'p(er) v(er)ba mutuu(m) co(n)sensum exp(ri)me(n)cia de p(re)senti ac spo(n)salia p(er) v(er)ba de fut(ur)o carnali copula postmod(um) int(er) eosd(e)m subsecut(a) ... /
by expressing words of mutual consent in the present and their spousal by words of future [intent], carnal intercourse between them having followed afterwards...'

 In the formal articles her attorney William de Killerwyk presented to the court, Emmota argued that Robert had publicly and willingly confessed that he and she had both lawfully contracted marriage ‘p(er) v(er)ba mutuu(m) co(n)sensum exp(ri)me(n)cia de p(re)senti ac spo(n)salia p(er) v(er)ba de fut(ur)o carnali copula postmod(um) int(er) eosd(e)m subsecut(a) … / by expressing words of mutual consent in the present and their spousal by words of future [intent], carnal intercourse between them having followed afterwards …’ If she could prove this, she wanted the court to declare the marriage valid and to compel Robert to recognise her as his lawful wife and solemnize their marriage. 

Section of CP.E.181.1 p.7
Section of CP.E.181.1 p.7

The court documents, written in heavily abbreviated, legalistic Latin, unfortunately give us no idea of what words they actually said to each other. I think we can imagine them taking each other’s hand and Robert saying something like ‘Emmota, here I take you as my wife, for better or worse, to have and to hold until the end of my life; and of this I give you my faith’.[1] Legally though, it is the emphasis on ‘present’ and ‘future’ consent that mattered. By claiming both, Emmota hoped to prove her marriage was doubly valid and indissoluble. The theory that words of present consent created a perfect, complete marriage and a permanent bond had held sway in Canon Law since the mid-twelfth century.[2] But it often cut little ice with ordinary people! Many tended to see these words as merely making a contract not the marriage. The theory meant that Emmota and Robert were married; the only things remaining for them to do at that point were to solemnize their union in church and to consummate it afterwards. It is clear that Robert wanted, initially, to have no more to do with the marriage, and he challenged the truth of Emmota’s case in court. But, as will become apparent, he had indulged in sexual intercourse with her at some point after saying these words, which, by his words of future consent, theoretically made the marriage valid, complete and unbreakable.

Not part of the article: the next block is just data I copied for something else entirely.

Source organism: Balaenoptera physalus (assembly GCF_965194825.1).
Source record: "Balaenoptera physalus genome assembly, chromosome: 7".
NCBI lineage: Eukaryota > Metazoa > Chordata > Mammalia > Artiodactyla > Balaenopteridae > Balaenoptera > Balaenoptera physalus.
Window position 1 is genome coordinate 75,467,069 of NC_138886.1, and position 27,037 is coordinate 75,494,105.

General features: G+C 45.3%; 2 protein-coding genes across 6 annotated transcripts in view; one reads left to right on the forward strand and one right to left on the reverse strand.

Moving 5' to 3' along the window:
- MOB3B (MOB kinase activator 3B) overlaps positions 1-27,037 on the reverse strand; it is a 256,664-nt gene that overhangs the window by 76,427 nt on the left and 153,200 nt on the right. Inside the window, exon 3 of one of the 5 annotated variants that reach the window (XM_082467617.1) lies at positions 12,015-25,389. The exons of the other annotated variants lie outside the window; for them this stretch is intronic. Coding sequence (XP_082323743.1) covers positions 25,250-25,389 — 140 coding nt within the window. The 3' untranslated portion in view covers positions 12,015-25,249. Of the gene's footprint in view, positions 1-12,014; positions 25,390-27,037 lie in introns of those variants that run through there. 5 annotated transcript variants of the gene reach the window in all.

That is unless Emmota could not disprove the allegations that had apparently been made around this time by Thomas son of John Williamson, brother of her supposed husband. In her articles submitted in this second case Emmota claimed she was a woman of ‘good fame and honest conversation’ who had never previously been accused of adultery or incest. Thomas, she said, had declaimed before a multitude of local people that he knew her carnally in order to impede the marriage contracted with his brother. For this, she wished Thomas to be excommunicated. We can suspect, I think, since there is no real hint in the records of a fraternal row over Emmota, that the brothers colluded in concocting the story of Thomas’s fornication with her. Local men John May, John Warde and Alan son of Robert appeared before the court to testify for Thomas, and they appear to suggest that Emmota had refused to say to which of the two brothers she had promised herself for fear of them. Their evidence, presented in March 1390, of a sexual relationship with Thomas, though, appears to have been trumped after much toing and froing by a surprise confession from Robert.

On the back of the document bearing their witness statements is a memorandum that on 3 November 1390 Robert and Emmota came before the court. Having sworn on the Gospels, Robert admitted he had made the contract of marriage a week before Christmas last one year hence. He had then first slept with Emmota (‘p(ri)mo carnalit(er) cognovit’) on the feast of St Stephen (26 December) following. Both parties confessed to the truth and the judge moved to deliver his verdict, that,